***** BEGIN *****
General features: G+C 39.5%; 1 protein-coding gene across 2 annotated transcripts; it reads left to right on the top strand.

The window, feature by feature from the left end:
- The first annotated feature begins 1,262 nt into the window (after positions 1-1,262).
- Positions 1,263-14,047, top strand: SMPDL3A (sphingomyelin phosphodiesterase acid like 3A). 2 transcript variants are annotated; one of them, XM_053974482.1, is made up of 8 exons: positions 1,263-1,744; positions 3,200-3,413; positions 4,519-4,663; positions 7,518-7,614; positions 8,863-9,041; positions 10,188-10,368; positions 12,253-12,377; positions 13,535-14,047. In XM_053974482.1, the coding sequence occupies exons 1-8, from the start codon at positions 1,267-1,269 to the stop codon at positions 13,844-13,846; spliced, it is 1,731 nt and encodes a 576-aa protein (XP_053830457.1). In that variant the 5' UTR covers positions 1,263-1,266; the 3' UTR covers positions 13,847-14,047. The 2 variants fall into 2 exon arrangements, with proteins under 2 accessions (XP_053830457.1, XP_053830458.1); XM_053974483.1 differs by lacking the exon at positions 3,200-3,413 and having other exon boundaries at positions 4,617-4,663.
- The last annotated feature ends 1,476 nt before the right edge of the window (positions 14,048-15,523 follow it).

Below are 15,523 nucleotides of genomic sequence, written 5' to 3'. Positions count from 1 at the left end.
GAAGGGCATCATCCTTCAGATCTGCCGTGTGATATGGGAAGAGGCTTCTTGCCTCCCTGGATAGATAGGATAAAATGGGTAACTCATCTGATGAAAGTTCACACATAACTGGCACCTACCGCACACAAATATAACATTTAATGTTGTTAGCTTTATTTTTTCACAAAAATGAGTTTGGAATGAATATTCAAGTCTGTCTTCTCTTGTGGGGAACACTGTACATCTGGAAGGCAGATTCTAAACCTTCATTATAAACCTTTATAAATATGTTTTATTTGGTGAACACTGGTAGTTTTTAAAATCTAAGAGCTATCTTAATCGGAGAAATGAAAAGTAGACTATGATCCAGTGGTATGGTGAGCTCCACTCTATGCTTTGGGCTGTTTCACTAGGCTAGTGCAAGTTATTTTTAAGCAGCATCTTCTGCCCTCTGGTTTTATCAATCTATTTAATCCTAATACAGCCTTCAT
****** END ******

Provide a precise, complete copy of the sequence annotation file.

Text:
General features: G+C 39.5%; 1 protein-coding gene across 2 annotated transcripts; it reads left to right on the top strand.

The window, feature by feature from the left end:
- The first annotated feature begins 1,262 nt into the window (after positions 1-1,262).
- Positions 1,263-14,047, top strand: SMPDL3A (sphingomyelin phosphodiesterase acid like 3A). 2 transcript variants are annotated; one of them, XM_053974482.1, is made up of 8 exons: positions 1,263-1,744; positions 3,200-3,413; positions 4,519-4,663; positions 7,518-7,614; positions 8,863-9,041; positions 10,188-10,368; positions 12,253-12,377; positions 13,535-14,047. In XM_053974482.1, the coding sequence occupies exons 1-8, from the start codon at positions 1,267-1,269 to the stop codon at positions 13,844-13,846; spliced, it is 1,731 nt and encodes a 576-aa protein (XP_053830457.1). In that variant the 5' UTR covers positions 1,263-1,266; the 3' UTR covers positions 13,847-14,047. The 2 variants fall into 2 exon arrangements, with proteins under 2 accessions (XP_053830457.1, XP_053830458.1); XM_053974483.1 differs by lacking the exon at positions 3,200-3,413 and having other exon boundaries at positions 4,617-4,663.
- The last annotated feature ends 1,476 nt before the right edge of the window (positions 14,048-15,523 follow it).

Below are 15,523 nucleotides of genomic sequence, written 5' to 3'. Positions count from 1 at the left end.
GAAGGGCATCATCCTTCAGATCTGCCGTGTGATATGGGAAGAGGCTTCTTGCCTCCCTGGATAGATAGGATAAAATGGGTAACTCATCTGATGAAAGTTCACACATAACTGGCACCTACCGCACACAAATATAACATTTAATGTTGTTAGCTTTATTTTTTCACAAAAATGAGTTTGGAATGAATATTCAAGTCTGTCTTCTCTTGTGGGGAACACTGTACATCTGGAAGGCAGATTCTAAACCTTCATTATAAACCTTTATAAATATGTTTTATTTGGTGAACACTGGTAGTTTTTAAAATCTAAGAGCTATCTTAATCGGAGAAATGAAAAGTAGACTATGATCCAGTGGTATGGTGAGCTCCACTCTATGCTTTGGGCTGTTTCACTAGGCTAGTGCAAGTTATTTTTAAGCAGCATCTTCTGCCCTCTGGTTTTATCAATCTATTTAATCCTAATACAGCCTTCAT